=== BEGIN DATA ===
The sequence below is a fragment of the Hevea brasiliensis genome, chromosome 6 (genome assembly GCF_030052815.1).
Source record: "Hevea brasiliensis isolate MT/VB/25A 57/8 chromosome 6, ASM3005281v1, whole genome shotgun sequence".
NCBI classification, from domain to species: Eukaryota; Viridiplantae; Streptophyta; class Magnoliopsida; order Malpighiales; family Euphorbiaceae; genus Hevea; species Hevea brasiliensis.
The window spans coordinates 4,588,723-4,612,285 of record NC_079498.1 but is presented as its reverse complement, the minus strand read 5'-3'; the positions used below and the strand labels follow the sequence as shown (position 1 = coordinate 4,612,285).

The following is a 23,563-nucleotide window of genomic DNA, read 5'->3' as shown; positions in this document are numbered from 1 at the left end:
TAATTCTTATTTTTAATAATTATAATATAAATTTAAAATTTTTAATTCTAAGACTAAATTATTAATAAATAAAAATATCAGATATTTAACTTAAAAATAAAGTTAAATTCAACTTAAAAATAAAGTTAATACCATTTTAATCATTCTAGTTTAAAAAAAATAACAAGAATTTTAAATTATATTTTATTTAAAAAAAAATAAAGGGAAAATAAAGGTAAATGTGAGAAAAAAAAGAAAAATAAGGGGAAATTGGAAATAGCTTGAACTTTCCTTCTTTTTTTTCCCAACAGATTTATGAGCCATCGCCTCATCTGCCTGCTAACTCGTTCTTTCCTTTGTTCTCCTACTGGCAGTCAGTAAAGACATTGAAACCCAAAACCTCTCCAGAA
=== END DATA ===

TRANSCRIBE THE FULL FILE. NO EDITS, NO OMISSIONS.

The sequence below is a fragment of the Hevea brasiliensis genome, chromosome 6 (genome assembly GCF_030052815.1).
Source record: "Hevea brasiliensis isolate MT/VB/25A 57/8 chromosome 6, ASM3005281v1, whole genome shotgun sequence".
NCBI classification, from domain to species: Eukaryota; Viridiplantae; Streptophyta; class Magnoliopsida; order Malpighiales; family Euphorbiaceae; genus Hevea; species Hevea brasiliensis.
The window spans coordinates 4,588,723-4,612,285 of record NC_079498.1 but is presented as its reverse complement, the minus strand read 5'-3'; the positions used below and the strand labels follow the sequence as shown (position 1 = coordinate 4,612,285).

The following is a 23,563-nucleotide window of genomic DNA, read 5'->3' as shown; positions in this document are numbered from 1 at the left end:
TAATTCTTATTTTTAATAATTATAATATAAATTTAAAATTTTTAATTCTAAGACTAAATTATTAATAAATAAAAATATCAGATATTTAACTTAAAAATAAAGTTAAATTCAACTTAAAAATAAAGTTAATACCATTTTAATCATTCTAGTTTAAAAAAAATAACAAGAATTTTAAATTATATTTTATTTAAAAAAAAATAAAGGGAAAATAAAGGTAAATGTGAGAAAAAAAAGAAAAATAAGGGGAAATTGGAAATAGCTTGAACTTTCCTTCTTTTTTTTCCCAACAGATTTATGAGCCATCGCCTCATCTGCCTGCTAACTCGTTCTTTCCTTTGTTCTCCTACTGGCAGTCAGTAAAGACATTGAAACCCAAAACCTCTCCAGAA